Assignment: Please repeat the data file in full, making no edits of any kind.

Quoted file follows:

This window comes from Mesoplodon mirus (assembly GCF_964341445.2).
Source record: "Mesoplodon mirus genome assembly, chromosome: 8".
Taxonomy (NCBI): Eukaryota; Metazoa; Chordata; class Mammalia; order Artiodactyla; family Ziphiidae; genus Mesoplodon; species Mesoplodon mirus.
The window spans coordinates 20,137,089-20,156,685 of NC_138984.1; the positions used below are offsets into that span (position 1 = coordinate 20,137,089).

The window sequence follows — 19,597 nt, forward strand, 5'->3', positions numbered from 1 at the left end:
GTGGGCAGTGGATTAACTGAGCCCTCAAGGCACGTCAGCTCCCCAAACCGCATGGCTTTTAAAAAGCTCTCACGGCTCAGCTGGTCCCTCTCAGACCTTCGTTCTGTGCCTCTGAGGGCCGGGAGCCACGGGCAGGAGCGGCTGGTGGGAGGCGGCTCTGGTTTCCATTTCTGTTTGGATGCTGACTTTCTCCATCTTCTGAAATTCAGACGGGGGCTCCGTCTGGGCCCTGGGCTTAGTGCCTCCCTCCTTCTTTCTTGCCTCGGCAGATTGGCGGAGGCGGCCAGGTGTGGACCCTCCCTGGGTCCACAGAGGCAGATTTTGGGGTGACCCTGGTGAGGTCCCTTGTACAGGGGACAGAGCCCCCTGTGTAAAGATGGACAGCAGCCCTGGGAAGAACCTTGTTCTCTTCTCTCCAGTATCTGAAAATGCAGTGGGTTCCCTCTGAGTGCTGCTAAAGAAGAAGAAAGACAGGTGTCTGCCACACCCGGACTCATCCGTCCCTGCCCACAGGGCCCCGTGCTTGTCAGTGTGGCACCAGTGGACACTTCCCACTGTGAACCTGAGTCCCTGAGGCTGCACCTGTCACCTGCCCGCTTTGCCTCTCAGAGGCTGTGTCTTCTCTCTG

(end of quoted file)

This window comes from Mesoplodon mirus (assembly GCF_964341445.2).
Source record: "Mesoplodon mirus genome assembly, chromosome: 8".
Taxonomy (NCBI): Eukaryota; Metazoa; Chordata; class Mammalia; order Artiodactyla; family Ziphiidae; genus Mesoplodon; species Mesoplodon mirus.
The window spans coordinates 20,137,089-20,156,685 of NC_138984.1; the positions used below are offsets into that span (position 1 = coordinate 20,137,089).

The window sequence follows — 19,597 nt, forward strand, 5'->3', positions numbered from 1 at the left end:
GTGGGCAGTGGATTAACTGAGCCCTCAAGGCACGTCAGCTCCCCAAACCGCATGGCTTTTAAAAAGCTCTCACGGCTCAGCTGGTCCCTCTCAGACCTTCGTTCTGTGCCTCTGAGGGCCGGGAGCCACGGGCAGGAGCGGCTGGTGGGAGGCGGCTCTGGTTTCCATTTCTGTTTGGATGCTGACTTTCTCCATCTTCTGAAATTCAGACGGGGGCTCCGTCTGGGCCCTGGGCTTAGTGCCTCCCTCCTTCTTTCTTGCCTCGGCAGATTGGCGGAGGCGGCCAGGTGTGGACCCTCCCTGGGTCCACAGAGGCAGATTTTGGGGTGACCCTGGTGAGGTCCCTTGTACAGGGGACAGAGCCCCCTGTGTAAAGATGGACAGCAGCCCTGGGAAGAACCTTGTTCTCTTCTCTCCAGTATCTGAAAATGCAGTGGGTTCCCTCTGAGTGCTGCTAAAGAAGAAGAAAGACAGGTGTCTGCCACACCCGGACTCATCCGTCCCTGCCCACAGGGCCCCGTGCTTGTCAGTGTGGCACCAGTGGACACTTCCCACTGTGAACCTGAGTCCCTGAGGCTGCACCTGTCACCTGCCCGCTTTGCCTCTCAGAGGCTGTGTCTTCTCTCTG